2. Detrimental to dependencies. Right now, packages depend only on projects they actually need. If you need only LLVM, you build LLVM. If you need Clang and have LLVM installed already, you build Clang. So on and so on. With the “huge blob” approach, people would either have to always build the tools they don’t actually need, or spend significant time rebuilding everything to install an additional tool they need.
  3. Detrimental to testing. Right now, it’s pretty common for test suites of openmp or sanitizers to fail, and with package building it’s not something you resume in the end. We’re basically talking that if a test suite at the very end of testing process fails, we have to start over.

I don’t get the claim that standalone builds are not support by anyone. I’ve been submitting patches to fix any regressions (and they weren’t big patches) for years now. If anything, I’m seeing a trend towards improved support. A few years back, I was entirely alone doing this — today I see other people testing and fixing it, I see people quickly fixing regressions I report.

I wish I could do more to help but I simply don’t have the time or the resources to set up a buildbot for this. Nevertheless, I’m spending significant effort testing new releases and the main branch as often as I can.

Removing the support for standalone builds would be a huge blow to Gentoo, and I don’t think I’ll be able to continue maintaining LLVM if that happens. At least not in the current form, and seeing how many packages actually depend on different LLVM projects, I don’t think any other form is feasible.

I don’t require support for standalone builds myself (unless “debugging” CMake scripts), but quite a few Flang core developers use them for their day-to-day work.

The build steps are documented here. There’s also a buildbot: flang-aarch64-out-of-tree (“out-of-tree” should probably be replaced with “standalone” at some point).

I’ve been maintaining the LLDB standalone build. The main motivation for us is Swift, which builds llvm, clang, swift and lldb as separate projects through a wrapper script called build-script.

I’m a bit light on the details, but IIRC the runtimes were always built differently with build-script so removing support for building them standalone wasn’t an issue, but that won’t be true for the “regular” projects.

PS: Slightly less important, but for people wanting to use the Xcode CMake generator, the standalone builds are essentially the only way to end up with a workable workspace. I think this is mostly a quality-of-implementation issue for the CMake generator itself and it had something to do with it generating a huge amount of target. Maybe things have gotten better over the last few years (I don’t use it myself) but last I checked generating an “monolithic” Xcode project was basically unusable.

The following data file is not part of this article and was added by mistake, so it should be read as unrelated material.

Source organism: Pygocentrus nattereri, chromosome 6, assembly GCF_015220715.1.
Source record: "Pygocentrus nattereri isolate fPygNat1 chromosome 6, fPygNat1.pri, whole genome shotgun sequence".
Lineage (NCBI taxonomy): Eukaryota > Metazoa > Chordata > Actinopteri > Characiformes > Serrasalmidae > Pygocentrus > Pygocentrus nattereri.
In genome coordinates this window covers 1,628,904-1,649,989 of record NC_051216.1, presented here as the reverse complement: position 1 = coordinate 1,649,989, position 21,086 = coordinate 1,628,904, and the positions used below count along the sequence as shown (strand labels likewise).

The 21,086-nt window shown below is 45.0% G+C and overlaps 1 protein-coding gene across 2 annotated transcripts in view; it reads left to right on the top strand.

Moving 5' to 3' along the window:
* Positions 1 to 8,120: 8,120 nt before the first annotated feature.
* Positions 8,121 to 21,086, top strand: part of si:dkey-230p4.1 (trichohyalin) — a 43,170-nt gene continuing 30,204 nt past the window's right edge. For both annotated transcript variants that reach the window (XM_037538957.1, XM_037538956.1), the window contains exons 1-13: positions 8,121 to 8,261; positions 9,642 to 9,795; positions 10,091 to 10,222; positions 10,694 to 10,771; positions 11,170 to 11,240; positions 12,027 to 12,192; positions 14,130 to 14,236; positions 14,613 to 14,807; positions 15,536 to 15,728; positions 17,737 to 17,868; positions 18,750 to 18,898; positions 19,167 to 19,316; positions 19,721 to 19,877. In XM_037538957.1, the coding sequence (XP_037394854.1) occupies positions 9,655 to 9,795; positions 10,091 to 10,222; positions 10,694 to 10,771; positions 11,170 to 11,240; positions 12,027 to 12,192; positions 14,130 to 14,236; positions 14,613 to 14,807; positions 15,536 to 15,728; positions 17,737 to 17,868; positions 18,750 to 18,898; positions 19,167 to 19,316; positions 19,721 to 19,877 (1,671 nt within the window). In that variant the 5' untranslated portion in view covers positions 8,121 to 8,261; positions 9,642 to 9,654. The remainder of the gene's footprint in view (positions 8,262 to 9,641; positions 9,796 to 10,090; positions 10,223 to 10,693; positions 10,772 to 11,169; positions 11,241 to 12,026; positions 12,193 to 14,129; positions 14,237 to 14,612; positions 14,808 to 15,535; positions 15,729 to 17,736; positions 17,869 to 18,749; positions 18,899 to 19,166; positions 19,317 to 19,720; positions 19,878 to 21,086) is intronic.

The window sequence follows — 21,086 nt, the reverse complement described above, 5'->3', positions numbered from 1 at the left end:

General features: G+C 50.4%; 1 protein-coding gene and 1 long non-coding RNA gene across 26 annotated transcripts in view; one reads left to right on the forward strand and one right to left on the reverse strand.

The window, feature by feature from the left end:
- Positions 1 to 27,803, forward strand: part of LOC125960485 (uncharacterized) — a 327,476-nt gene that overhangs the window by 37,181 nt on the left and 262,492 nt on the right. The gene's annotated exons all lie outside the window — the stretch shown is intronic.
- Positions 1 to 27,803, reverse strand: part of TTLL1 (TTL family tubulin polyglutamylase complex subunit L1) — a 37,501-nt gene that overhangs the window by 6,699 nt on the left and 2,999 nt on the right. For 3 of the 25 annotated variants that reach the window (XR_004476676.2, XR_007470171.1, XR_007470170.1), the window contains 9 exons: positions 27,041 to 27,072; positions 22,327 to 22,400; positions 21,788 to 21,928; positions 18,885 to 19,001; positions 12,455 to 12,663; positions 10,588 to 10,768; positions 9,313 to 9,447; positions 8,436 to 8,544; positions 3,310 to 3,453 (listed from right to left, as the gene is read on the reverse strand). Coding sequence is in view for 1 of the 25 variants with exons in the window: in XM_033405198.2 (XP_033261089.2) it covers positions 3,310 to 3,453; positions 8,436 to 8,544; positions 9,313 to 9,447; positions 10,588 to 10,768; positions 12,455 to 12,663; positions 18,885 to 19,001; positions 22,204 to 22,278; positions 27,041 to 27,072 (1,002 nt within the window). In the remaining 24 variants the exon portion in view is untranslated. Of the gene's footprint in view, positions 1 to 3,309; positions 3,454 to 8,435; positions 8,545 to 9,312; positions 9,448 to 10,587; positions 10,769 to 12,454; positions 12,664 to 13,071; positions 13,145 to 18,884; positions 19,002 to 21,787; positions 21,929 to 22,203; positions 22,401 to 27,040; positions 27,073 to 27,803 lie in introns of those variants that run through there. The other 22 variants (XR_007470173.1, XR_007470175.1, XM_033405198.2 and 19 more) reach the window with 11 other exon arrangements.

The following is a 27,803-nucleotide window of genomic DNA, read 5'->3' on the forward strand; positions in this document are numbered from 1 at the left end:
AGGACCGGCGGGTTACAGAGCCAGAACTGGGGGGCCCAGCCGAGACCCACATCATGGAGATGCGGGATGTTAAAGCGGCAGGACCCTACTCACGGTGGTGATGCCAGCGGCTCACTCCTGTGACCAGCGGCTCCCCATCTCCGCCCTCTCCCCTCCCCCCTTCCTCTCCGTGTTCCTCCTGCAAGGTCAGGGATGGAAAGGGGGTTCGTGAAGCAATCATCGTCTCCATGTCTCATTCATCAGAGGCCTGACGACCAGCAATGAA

If standalone builds were maintained, tested in CI, and didn’t change without warning I’d consider switching back to them for FreeBSD ports. I gave up on them years ago because from my perspective they kept breaking or changing in erratic ways and have since been building one big blob with many optional knobs while waiting for someone to add pkg features to allow the individual parts to be split out. Switching would be a major undertaking and cause user confusion though so there would need to be a strong commitment going forward.

As a packager, another benefit of standalone builds is that if I want to backport a patch on clang, I don’t need to rebuild LLVM, so it saves time and energy. And things are obviously worse for flang which has a deeper dependency tree.

Hey there,

I’m using the standalone build for LLVM snapshots for Fedora. I’ve recently landed ⚙ D118481 Add cmake to source release tarballs in order to address the problem of a shared cmake directory on the top-level directory level. This directory didn’t exists in any standalone source tarball before but now it does.

I’m monitoring the snapshots on a regular basis and up until last week everything worked pretty fine with upstream. I’m in the middle of rebasing some downstream patches and them I’m going to see if I run into similar problems.

For me having the standalone builds drastically reduces the turnaround times for delivering packages when something is rotten. Suppose compiler-rt was broken and I have to fix something in the package blueprints in order to get it back to work. Then I have to build llvm and clang at least and that costs too much time. Multiply this by the number of platforms (3always) and architectures (5) that I support and then I’ll have a valid argument to provide packages fast without jeopardizing my other real work.

Apart from the above I think it adds clarity on the packaging level to have standalone builds available.

I’m willing to investigate if I can come up with a buildbot configuration that tests standalone builds for llvm and clang at first. That configuration will probably be closely look like the cmake config we use when we build for packages for Fedora.

1 Like